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Spotlight on the views of Peter Limbrick Disabled babies – off the delivery table onto the conveyor belt A personal view by Peter Limbrick – February 2010 Some babies, for a variety of reasons, are born with a number of difficulties and are described, sooner or later, as having multiple or complex needs. In defence of the wellbeing of these vulnerable infants, I want to suggest that in the UK we offer an overly mechanistic approach to their development and learning. It feels to me as though they drop off the delivery table onto a conveyor belt of intervention, intervention, intervention. The conveyor belt is unremitting and will carry baby and family through physiotherapy, speech and language therapy, occupational therapy, specialist pre-school teachers for hearing and for visual impairment, play therapists, psychologists, learning disability nurses and Portage workers – all with their assessments and programmes. Enterprising parents, in their natural desire to help, might add to the list with cranial osteopathy, oxygen therapy, Botox treatment, Conductive Education, patterning, a second skin, etc. The conveyor belt can expose the infant to all of these, and more, in the first 12-18 months. Pause a moment please, and imagine the babies you know in your family and amongst your friends in their first year. Would you want to do this to them? It is not my purpose to criticise parents. We all want the best for our children and none of us know how we will be with a disabled baby until it happens to us. Nor is it my aim to criticise practitioners. They, too, want the best for the children they care for whether as therapists or teachers. My question is wider. Why do we as a society in the 21st century want babies to be treated in this way? Why do we feel this is the best way to welcome a new being into the world? I have two more questions. Suppose the child does well or suppose he does not. How do we know which of these interventions helped, which hindered and which were just a waste of time and money? Research is very thin on the ground and families usually have to rely on instinct, or luck, in choosing what to go for. And how do any of us know which interventions can be used together at the same time? Does Botox fit with patterning or are they pulling in different directions? Does physiotherapy fit with cranial osteopathy or will they cancel each other out? When we have to admit we are groping in the dark, do we remember that there is a baby at stake here? And what about the baby? What is his or her experience of this life we are providing? Babies typically sleep, feed, attach to their mothers, and spend time gazing, listening and feeling. Do they have some inner voice that cries out to be let off the conveyor belt? Might they then have a more wholesome and healing experience of life? In my view, we should be more sensitive to the infant and much less demanding. Babies of this tender age, who might have sensory deficits, physical vulnerability, learning difficulties, and challenges in their social and communication skills, are almost certainly not ready to form relationships with and accept being handled by so many adults. My last question. Suppose the child steps off the early support conveyor belt and enters school with a host of abilities and skills that were not predicted. It might then be natural to congratulate ourselves as parents and practitioners for a job well done. Is this how it is? Do we believe development and learning must be achieved at all costs? And that new abilities justify any treatment of the infant? Discussion welcomed. E-mail: p.limbrick@virgin.net Peter has a web site of considerable interest to readers. Have a look at www.icwhatsnew.com/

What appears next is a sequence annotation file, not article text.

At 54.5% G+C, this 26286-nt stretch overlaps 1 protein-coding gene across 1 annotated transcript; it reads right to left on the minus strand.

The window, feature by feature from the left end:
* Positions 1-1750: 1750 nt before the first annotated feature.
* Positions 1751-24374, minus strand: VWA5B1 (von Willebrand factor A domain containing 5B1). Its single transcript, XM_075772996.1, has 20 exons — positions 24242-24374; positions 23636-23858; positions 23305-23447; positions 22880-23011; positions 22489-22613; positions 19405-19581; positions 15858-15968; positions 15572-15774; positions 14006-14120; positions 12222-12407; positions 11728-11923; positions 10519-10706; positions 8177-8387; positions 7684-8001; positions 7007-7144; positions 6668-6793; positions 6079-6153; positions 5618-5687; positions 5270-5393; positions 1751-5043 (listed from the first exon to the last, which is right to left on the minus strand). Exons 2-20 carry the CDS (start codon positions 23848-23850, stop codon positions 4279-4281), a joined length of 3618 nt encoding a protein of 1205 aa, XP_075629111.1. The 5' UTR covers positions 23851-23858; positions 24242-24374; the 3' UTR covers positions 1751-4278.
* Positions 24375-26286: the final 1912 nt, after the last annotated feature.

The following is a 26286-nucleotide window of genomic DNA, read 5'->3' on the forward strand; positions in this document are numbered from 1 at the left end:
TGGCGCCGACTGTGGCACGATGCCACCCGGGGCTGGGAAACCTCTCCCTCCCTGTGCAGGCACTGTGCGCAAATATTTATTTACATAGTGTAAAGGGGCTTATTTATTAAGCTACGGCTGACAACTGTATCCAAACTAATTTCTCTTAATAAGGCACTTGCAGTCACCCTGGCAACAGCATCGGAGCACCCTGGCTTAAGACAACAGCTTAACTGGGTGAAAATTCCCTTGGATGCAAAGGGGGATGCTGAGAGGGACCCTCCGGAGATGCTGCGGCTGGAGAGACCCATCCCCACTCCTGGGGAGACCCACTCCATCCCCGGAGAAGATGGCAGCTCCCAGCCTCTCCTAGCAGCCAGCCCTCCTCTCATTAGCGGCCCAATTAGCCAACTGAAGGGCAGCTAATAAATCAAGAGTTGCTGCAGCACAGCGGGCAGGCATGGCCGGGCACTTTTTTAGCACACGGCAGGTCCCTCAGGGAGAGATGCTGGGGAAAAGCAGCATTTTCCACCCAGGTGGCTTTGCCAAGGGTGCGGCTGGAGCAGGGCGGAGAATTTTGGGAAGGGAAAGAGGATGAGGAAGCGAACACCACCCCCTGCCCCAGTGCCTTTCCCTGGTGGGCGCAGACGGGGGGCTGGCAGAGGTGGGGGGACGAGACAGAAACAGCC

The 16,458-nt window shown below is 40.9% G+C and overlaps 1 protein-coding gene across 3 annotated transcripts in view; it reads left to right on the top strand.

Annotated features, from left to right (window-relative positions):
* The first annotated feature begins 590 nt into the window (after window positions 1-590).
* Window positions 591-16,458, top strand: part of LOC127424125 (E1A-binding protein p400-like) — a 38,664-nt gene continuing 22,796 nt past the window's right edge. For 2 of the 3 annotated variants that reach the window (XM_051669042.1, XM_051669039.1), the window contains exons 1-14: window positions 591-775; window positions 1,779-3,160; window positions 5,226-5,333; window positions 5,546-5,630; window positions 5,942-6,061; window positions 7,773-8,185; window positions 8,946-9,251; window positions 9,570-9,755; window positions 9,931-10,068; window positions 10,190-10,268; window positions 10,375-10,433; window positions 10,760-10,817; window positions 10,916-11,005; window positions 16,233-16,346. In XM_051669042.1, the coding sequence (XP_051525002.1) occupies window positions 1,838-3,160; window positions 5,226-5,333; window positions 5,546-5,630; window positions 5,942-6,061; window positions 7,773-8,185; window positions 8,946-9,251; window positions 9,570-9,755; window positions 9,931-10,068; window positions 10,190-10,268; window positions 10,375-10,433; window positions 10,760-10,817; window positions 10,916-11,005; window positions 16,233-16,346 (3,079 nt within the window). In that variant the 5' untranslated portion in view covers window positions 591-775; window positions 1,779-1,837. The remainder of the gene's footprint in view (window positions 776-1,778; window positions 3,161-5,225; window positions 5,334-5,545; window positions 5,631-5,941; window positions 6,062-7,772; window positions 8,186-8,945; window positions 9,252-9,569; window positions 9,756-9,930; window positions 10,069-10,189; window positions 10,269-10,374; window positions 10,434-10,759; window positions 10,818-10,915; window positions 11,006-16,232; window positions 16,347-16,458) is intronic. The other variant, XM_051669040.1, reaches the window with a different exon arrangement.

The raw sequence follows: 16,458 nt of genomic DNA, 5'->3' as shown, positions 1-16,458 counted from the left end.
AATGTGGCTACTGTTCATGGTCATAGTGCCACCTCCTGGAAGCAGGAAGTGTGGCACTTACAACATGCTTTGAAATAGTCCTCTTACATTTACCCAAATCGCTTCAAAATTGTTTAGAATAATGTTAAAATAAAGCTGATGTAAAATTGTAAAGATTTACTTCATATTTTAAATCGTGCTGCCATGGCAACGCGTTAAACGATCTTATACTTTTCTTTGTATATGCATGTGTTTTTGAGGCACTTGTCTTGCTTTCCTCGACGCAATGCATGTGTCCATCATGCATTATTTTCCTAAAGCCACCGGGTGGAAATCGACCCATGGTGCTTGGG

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Issue 81 Summer 2010